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“I moved from India twenty years ago,” she answered. “I was a radiologist, in a busy hospital. I haven’t been back since.” I didn’t ask if she meant that she hadn’t been back to India, or that she hadn’t been back to radiology – I had a feeling that both were true. “And why did you leave?” “We knew we had to move to the USA,” she said, looking into the distance as if she was seeing something in her memories. “We wanted our sons to have more opportunities than we did.” Like me, Mrs. R made a sacrifice to achieve her dreams. But her dream was different than mine; raising her sons in America, allowing them to have a better life than she had, while working part-time jobs to pay the bills. I could see in her eyes that this change had taken a toll on her, even if she didn’t regret it. I wondered if she preferred being a radiologist to being an ultrasound technician. My grandfather, too, was a physician in Venezuela. One of my warmest childhood memories is being taken to his home office, where he had a flourishing collection of books about history and art. This is how he had always whittled away at the stress of being a medical student, then a resident, and finally a doctor. I discovered that each person must have an outlet for stress, or a way to reduce it, or else it can consume you. This is what leads to the high rates of anxiety and depression in the medical world. I watched and absorbed the way he got this comfort and reassurance from art, so when it was my turn to enter the medical profession, it seemed natural that I would get my comfort from art, too. I often walk to the MoMa or the Met, and slowly let my mind travel through my favorite paintings. The Harvesters, by Bruegel, with its golden sheathes of wheat and rolling paddocks into the distance. Degas’ dancers, delicate and whimsical, and Rosseau’s gypsy sleeping under the desert moon. Each of these paintings transports me into a world that is far away from my own, but I see a part of myself in all of them, just like each colleague I work with, and each person whose culture I learn about. A facial expression, a delicate brush stroke or a piece of scenery that I can imagine driving past. Any of these things allow me to connect the art to my own life, my own soul. There is something about making connections that combats loneliness like nothing else. After I walk through the medical school each morning, I pass by Mr. B, the security guard. Even though he is still on his night shift, he is always quick to greet me and wish me a good morning, as happy as if he is on vacation. “Good morning, Doctor,” he says each time, and I feel a burst of pride to be referred to in this way. It adds a spring to my step as I shift into intern-robot mode, ready to get things done.


One day, I decided to come in early, so that I could stay and talk to him. I wanted to find out more about this kind-hearted man, and connect with him in the same way that I did with each of the staff at the hospital. Unlike many of my colleagues, I found that Mr B grew up in Newark. Like me, and my grandfather, he cultivated a passion for art that carried him through tough times. Mr. B’s art form of choice is jazz music; especially John Coltrane. On a Friday, when he gets home after a long week, he listens to Miles Davis instead. When I got back to my apartment, I searched up Miles Davis, and listened to an album with my eyes closed. I imagined what Mr B felt when he heard this music; if he thought about his childhood in Newark, his family, or the night he had had at work. As I listened, just like when I looked at paintings or the university logo, I began to feel the weight of the day melting off my shoulders. With every minute that went by, I felt lighter. I felt like I was home.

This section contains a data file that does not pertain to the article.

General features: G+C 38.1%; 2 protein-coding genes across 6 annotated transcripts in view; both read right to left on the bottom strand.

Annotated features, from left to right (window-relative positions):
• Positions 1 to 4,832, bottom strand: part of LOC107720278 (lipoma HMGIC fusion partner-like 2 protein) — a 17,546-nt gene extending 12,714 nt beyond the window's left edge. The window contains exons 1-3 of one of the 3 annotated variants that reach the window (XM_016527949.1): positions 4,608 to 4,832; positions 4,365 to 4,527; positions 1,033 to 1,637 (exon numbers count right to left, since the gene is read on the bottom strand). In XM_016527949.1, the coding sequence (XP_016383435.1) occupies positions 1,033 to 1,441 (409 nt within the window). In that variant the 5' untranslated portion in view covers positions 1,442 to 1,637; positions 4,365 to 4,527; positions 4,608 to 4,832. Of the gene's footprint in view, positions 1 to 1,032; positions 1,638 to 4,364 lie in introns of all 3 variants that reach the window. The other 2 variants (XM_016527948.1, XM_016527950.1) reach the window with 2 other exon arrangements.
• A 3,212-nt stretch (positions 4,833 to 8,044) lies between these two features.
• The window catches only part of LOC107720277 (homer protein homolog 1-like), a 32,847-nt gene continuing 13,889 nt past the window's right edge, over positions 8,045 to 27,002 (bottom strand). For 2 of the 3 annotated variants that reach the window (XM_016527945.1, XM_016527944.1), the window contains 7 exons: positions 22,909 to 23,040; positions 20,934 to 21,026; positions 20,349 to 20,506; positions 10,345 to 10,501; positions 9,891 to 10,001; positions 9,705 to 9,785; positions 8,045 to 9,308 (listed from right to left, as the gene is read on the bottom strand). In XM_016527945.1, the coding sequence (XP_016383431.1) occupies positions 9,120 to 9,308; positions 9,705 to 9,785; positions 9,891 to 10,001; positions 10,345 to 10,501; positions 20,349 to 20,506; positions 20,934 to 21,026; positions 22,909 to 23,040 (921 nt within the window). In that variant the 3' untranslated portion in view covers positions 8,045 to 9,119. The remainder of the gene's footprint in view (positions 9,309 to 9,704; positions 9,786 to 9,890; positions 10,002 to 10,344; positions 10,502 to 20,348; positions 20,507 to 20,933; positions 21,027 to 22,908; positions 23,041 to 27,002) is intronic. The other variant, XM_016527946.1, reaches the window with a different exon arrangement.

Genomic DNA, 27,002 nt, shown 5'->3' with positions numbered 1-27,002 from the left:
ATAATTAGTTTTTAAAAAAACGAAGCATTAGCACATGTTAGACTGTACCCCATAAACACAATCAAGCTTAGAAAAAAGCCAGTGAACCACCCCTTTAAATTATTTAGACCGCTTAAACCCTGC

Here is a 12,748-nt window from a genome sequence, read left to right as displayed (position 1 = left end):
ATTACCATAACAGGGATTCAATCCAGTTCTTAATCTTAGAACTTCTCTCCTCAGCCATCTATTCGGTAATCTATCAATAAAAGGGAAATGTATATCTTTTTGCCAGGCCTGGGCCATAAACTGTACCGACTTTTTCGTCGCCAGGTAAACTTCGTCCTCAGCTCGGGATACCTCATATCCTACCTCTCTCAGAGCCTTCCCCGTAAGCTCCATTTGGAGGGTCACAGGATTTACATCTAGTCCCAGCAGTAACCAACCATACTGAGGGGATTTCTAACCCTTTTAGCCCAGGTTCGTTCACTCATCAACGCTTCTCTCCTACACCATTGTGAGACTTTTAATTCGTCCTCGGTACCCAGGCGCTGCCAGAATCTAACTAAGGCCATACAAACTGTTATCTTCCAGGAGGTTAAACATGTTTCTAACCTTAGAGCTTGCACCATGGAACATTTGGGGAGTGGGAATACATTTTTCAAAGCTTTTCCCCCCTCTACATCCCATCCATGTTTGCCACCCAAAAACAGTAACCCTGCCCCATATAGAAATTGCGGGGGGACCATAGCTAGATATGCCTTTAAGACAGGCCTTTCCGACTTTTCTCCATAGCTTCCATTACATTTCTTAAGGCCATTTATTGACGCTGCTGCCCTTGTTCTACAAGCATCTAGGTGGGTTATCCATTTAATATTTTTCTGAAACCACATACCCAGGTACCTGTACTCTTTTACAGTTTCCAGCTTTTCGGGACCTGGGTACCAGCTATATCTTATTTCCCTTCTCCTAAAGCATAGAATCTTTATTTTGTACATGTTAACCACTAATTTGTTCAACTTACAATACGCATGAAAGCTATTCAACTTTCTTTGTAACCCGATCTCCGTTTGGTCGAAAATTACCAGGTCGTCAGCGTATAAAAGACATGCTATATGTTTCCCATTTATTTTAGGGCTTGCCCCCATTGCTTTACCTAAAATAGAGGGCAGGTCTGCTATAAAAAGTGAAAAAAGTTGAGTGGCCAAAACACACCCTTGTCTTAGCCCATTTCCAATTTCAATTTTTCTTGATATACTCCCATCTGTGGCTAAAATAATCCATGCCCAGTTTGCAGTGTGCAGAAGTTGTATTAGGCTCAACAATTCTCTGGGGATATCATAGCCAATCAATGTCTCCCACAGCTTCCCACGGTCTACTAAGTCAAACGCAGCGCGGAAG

Willy Roque, MD

Internal Medicine Resident, PGY-2 New Jersey Medical School 35

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1967 Now Chalk Pastel

Vanessa Soetanto, MD

Internal Medicine Resident - Pediatrics PGY-2 Rutgers New Jersey Medical School 36

To My Child I lie here in my hospital bed with thoughts I need to say I pause to thank the Lord first that things are still okay I can’t express the fear in us that night three weeks ago The chance that we could keep you at that time was pretty low They put me in this bed, and here I have to stay I’m told that though it’s hard for me you’re better off this way Each day that I can carry you, each moment I can give The doctors have assured us will help your chance to live I don’t know if you’re a boy or girl, I really don’t even care All that matters now to me is that you are still there I have had some all night talks with you in hopes that you might hear And every little kick I felt helped take away some fear The longer that I lie here, the bigger that you grow My “mother’s love” grows stronger than anything I know So baby, please be patient and I’ll be patient too For it will be well worth it the moment I see you Love, Mom

Julie Liston

Executive Director, Ambulatory Care Services Robert Wood Johnson Medical School 37

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Man’s Best Friend Chalk Pastel

Tiffany Y. Chen

Class of 2023 Rutgers New Jersey Medical School 38